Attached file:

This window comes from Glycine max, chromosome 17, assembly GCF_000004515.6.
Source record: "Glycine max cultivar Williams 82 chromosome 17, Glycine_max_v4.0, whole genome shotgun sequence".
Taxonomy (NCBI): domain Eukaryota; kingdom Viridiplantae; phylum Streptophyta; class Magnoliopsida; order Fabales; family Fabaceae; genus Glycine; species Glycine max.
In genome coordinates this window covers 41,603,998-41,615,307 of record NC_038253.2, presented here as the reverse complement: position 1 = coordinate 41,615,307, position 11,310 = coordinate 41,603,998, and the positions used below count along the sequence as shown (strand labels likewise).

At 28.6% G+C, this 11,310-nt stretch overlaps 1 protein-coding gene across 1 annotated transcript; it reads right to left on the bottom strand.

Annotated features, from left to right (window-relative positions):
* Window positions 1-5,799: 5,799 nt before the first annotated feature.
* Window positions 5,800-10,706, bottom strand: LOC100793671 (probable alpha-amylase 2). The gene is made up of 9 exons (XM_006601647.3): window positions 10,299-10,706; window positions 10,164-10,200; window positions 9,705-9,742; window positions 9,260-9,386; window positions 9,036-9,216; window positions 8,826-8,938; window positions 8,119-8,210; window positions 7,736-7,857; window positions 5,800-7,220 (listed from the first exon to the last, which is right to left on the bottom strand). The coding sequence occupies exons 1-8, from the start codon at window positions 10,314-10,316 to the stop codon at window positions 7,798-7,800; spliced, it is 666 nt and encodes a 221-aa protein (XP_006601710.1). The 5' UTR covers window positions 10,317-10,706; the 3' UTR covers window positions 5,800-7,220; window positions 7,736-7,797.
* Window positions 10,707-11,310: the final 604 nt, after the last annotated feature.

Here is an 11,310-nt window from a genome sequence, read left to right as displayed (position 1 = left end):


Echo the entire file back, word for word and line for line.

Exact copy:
This window comes from Glycine max, chromosome 17, assembly GCF_000004515.6.
Source record: "Glycine max cultivar Williams 82 chromosome 17, Glycine_max_v4.0, whole genome shotgun sequence".
Taxonomy (NCBI): domain Eukaryota; kingdom Viridiplantae; phylum Streptophyta; class Magnoliopsida; order Fabales; family Fabaceae; genus Glycine; species Glycine max.
In genome coordinates this window covers 41,603,998-41,615,307 of record NC_038253.2, presented here as the reverse complement: position 1 = coordinate 41,615,307, position 11,310 = coordinate 41,603,998, and the positions used below count along the sequence as shown (strand labels likewise).

At 28.6% G+C, this 11,310-nt stretch overlaps 1 protein-coding gene across 1 annotated transcript; it reads right to left on the bottom strand.

Annotated features, from left to right (window-relative positions):
* Window positions 1-5,799: 5,799 nt before the first annotated feature.
* Window positions 5,800-10,706, bottom strand: LOC100793671 (probable alpha-amylase 2). The gene is made up of 9 exons (XM_006601647.3): window positions 10,299-10,706; window positions 10,164-10,200; window positions 9,705-9,742; window positions 9,260-9,386; window positions 9,036-9,216; window positions 8,826-8,938; window positions 8,119-8,210; window positions 7,736-7,857; window positions 5,800-7,220 (listed from the first exon to the last, which is right to left on the bottom strand). The coding sequence occupies exons 1-8, from the start codon at window positions 10,314-10,316 to the stop codon at window positions 7,798-7,800; spliced, it is 666 nt and encodes a 221-aa protein (XP_006601710.1). The 5' UTR covers window positions 10,317-10,706; the 3' UTR covers window positions 5,800-7,220; window positions 7,736-7,797.
* Window positions 10,707-11,310: the final 604 nt, after the last annotated feature.

Here is an 11,310-nt window from a genome sequence, read left to right as displayed (position 1 = left end):